Limits to the scalability of online participation in the 15-M and Podemos: An Interview with Miguel Arana (part 3)

After their failed attempt to turn Plaza Podemos into a real engine for the development of Podemos’ political program Arana and other tech activists such as Pablo Soto and Yago Bermejo Abati joined the electoral platform of Ahora Madrid, which managed to win the 2015 city elections through a highly participated, citizen-driven political process known in Spain as the confluencia, which Arana briefly discusses in the third part of this interview.

Since September 2015 Arana has been in charge of  Decide Madrid the city participation portal, which has over 300.000 registered users. Through this website citizens can propose their own initiatives, engage in collaborative legislation, and vote on participatory budgeting projects for which the City has allocated €100 million in 2017 alone. As I previously reported, the first binding city referendums based on the new system were held in February 2017, and were a mixed bag of citizen initiatives and consultations that were launched by the city.

Screenshot of the Participatory Budgeting landing page of Decide Madrid (as of January 2018)

The two citizen initiatives on making Madrid 100% sustainable and the introduction of integrated ticketing for public transportation were based on proposals that passed the 1% support threshold an initiative must collect on Decide Madrid in order to be put through a city referendum. Because Madrid has 2.7 million eligible voters, the two proposals were initially backed by 27.000 city residents. It is Arana himself and his colleagues that have set this threshold after they had tried to introduce it without success in Podemos.

Continue reading “Limits to the scalability of online participation in the 15-M and Podemos: An Interview with Miguel Arana (part 3)”

Limits to the scalability of online participation in the 15-M and Podemos: An Interview with Miguel Arana (part 1)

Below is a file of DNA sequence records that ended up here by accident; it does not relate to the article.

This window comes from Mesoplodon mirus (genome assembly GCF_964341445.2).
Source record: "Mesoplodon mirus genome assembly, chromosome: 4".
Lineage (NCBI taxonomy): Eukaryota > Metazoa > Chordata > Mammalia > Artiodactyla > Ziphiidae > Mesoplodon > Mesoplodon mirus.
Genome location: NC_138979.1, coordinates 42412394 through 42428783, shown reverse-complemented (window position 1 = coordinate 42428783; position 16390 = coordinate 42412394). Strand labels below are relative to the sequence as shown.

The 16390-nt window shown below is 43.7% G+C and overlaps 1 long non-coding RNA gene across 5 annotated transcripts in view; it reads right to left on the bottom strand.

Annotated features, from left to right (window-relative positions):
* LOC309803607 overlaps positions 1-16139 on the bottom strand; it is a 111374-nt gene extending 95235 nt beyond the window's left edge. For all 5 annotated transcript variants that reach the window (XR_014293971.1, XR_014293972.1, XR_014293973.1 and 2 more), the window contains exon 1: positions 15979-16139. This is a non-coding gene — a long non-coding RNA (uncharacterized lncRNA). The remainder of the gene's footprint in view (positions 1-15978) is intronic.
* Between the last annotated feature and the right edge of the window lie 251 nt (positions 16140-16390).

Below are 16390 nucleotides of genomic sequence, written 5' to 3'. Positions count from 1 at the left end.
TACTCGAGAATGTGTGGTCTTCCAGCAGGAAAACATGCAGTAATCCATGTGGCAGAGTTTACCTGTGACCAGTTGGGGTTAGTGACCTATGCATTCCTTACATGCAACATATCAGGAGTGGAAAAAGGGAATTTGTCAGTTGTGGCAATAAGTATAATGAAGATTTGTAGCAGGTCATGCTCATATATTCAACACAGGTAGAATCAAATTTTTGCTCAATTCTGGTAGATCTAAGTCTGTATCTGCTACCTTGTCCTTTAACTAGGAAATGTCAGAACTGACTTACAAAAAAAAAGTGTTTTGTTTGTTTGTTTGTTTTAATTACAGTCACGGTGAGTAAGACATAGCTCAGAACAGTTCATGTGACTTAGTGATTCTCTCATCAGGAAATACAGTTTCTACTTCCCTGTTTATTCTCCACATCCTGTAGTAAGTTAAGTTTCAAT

Last year-–on March 16, 2017–I had a chance of interviewing via Skype Miguel Arana, who directs the Participation Project of the City of Madrid  (Proyecto de Participación del Ayuntamiento de Madrid) and overviews the participation portal Decide Madrid.

Image result for miguel arana
Miguel Arana, director of the Participation Project of the City of Madrid

Our conversation lasted 2 hours and half and touched on many topics, including the role that Arana played as a member of the Participation Team of Podemos back in 2014, when he, along with a few others, tried to convince the party leadership to transform the political proposals that were emerging out of Plaza Podemos (a highly participated discussion forum based on Reddit) into binding initiatives for the first Podemos congress, which was held in Vistalegre in October 2014. As I have previously noted on this blog in relation to the use of Loomio within Podemos, this attempt to let ordinary members determine the political direction of the party was openly rejected by the party leadership, which preferred to control the political process from above.

Of course this tension between what Richard Katz and Peter Meir call the party on the ground and the party in central office exists within every party, and I challenge anyone to find a single party where the party leadership voluntarily gives up its leading function. But the Podemos of 2014 appeared to many as a movement party, that is, a party that inherited, at least in part, the extraordinary participatory experience of the 15-M movement. Indeed not only many who had participated in that movement were now ready to engage in party politics, but also saw the Internet as instrumental to scaling up the Indignados’ assemblies from the local to the national without necessarily reducing the complexity and diversity of mass participation.

Continue reading “Limits to the scalability of online participation in the 15-M and Podemos: An Interview with Miguel Arana (part 1)”